Forgiveness is at the very heart of the Gospel, and it is a clear tenet of our faith. Jesus made it clear he expects us to forgive as we have been forgiven.
But what about traumatic, destructive wrongs done to us? What about toxic relationships and people who have done us serious harm?
Even in these cases, Jesus asks that we trust him enough to let him set us free, allow him to set things right, that he might redeem and renew.
Forgiveness of deep and malicious harm (I am not talking about childhood trauma here but things that can happen to us as adults) is going to first require a walk with the Lord along the Via Dolorosa, the Way of the Cross. If we try to skip Lent and Good Friday in our lives when terrible things happen and go straight to Easter flowers and butterflies, we will not come truly to forgive as Jesus asks. There has to be truth and processing that truth emotionally and mentally as a human being must.
There is also the temptation, though, to over process. The wounds from a traumatic set of events can be so overwhelming, and the damage so extreme, we can’t stop going over and over it and trying to understand. “Why would so and so do such a thing? How could she? What was he thinking? It’s unjust! Not true! ” and so on. This is understandable and natural. But if we process over much we not only re-traumatize ourselves but we can get stuck for a long time. We can become very attached to these deep grooves our minds and hearts get used to running in, never letingt God close enough to lift us out of them and transform our suffering.
Fortunately for us, “Yahweh knows that we are dust.” (Ps. 103:14) He compassionately waits for us until we are ready to hear his voice calling us to forgive, to leave our nets and be free to follow him.
Three years ago my brother committed suicide. In the time leading up to his death, during the initial shock of it, and for a couple of years afterward, there were things that others consciously did that caused me irrevocable harm.
I knew I had to forgive all of this and everyone involved at some point but the prospect was overwhelming.And I was such a changed person. I felt like a much meaner, reactive person, even an alienated person so different than I had been before my brother died.
I was encouraged that St. Thomas Aquinas taught that love is in the will. Therefore to want to love is to love. Following that reasoning, I thought that to want to forgive is to forgive, or at least to make a beginning that Jesus would be pleased with. I did want to forgive. Sort of.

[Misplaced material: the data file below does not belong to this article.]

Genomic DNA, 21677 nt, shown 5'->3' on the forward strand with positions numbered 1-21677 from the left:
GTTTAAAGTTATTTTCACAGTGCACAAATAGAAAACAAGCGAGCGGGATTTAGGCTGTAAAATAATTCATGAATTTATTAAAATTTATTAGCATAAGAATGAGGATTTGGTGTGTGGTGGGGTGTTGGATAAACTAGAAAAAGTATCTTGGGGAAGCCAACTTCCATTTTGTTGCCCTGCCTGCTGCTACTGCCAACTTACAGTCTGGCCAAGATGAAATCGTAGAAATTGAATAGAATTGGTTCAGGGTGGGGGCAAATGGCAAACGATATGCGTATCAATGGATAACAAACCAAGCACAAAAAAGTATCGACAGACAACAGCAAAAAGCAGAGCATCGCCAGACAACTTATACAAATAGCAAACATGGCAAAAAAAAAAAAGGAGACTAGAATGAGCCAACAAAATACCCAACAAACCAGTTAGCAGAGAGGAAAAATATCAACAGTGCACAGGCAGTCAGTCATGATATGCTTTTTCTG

My mom used to say, “You just have to be willing. But sometimes you have to pray for it. Sometimes you have to ask to be willing, and other times you have to ask to be willing to be willing. And then there are times you ask to be willing to be willing to be willing!” So I began to ask.
The verse “It is not I who live but Christ who lives in me,” (see Gal. 2:20) was a strong foundation for me. I did not have to be my old self to make this quest because Jesus lives in me. I believed this. I understood that I had to “prepare the way of the Lord,” (Mark 1:3) and he would do the parts I could not.
I went to Confession. I confessed my inability to forgive, as well as my stubborn resentments, reactivity and rage, and also the way I chose to express these things at times, that had hurt others. I told the priest I needed help. I was stuck.
After absolution, I listen to the priests’ spiritual counsel about trusting and being attentive to God, recognizing in this case forgiveness would be a process that required work, guidance and grace.
I continued to pray, to fall, to confess, to try again. I tried to open my heart to God’s grace.
I realized I had a lot of tools at my disposal, things I had learned over the years to help myself through so many trials. “HEY,” I thought. “I have a PhD. in life!
One thing I know is in times of inner chaos it is important when one gets into a rut, to master one’s thoughts.
The first thing I noticed when I turned my attention to my thought life was that I was thinking of all that had happened, engaging in angry or upsetting thoughts at least once every fifteen minutes. Obviously that was not helpful.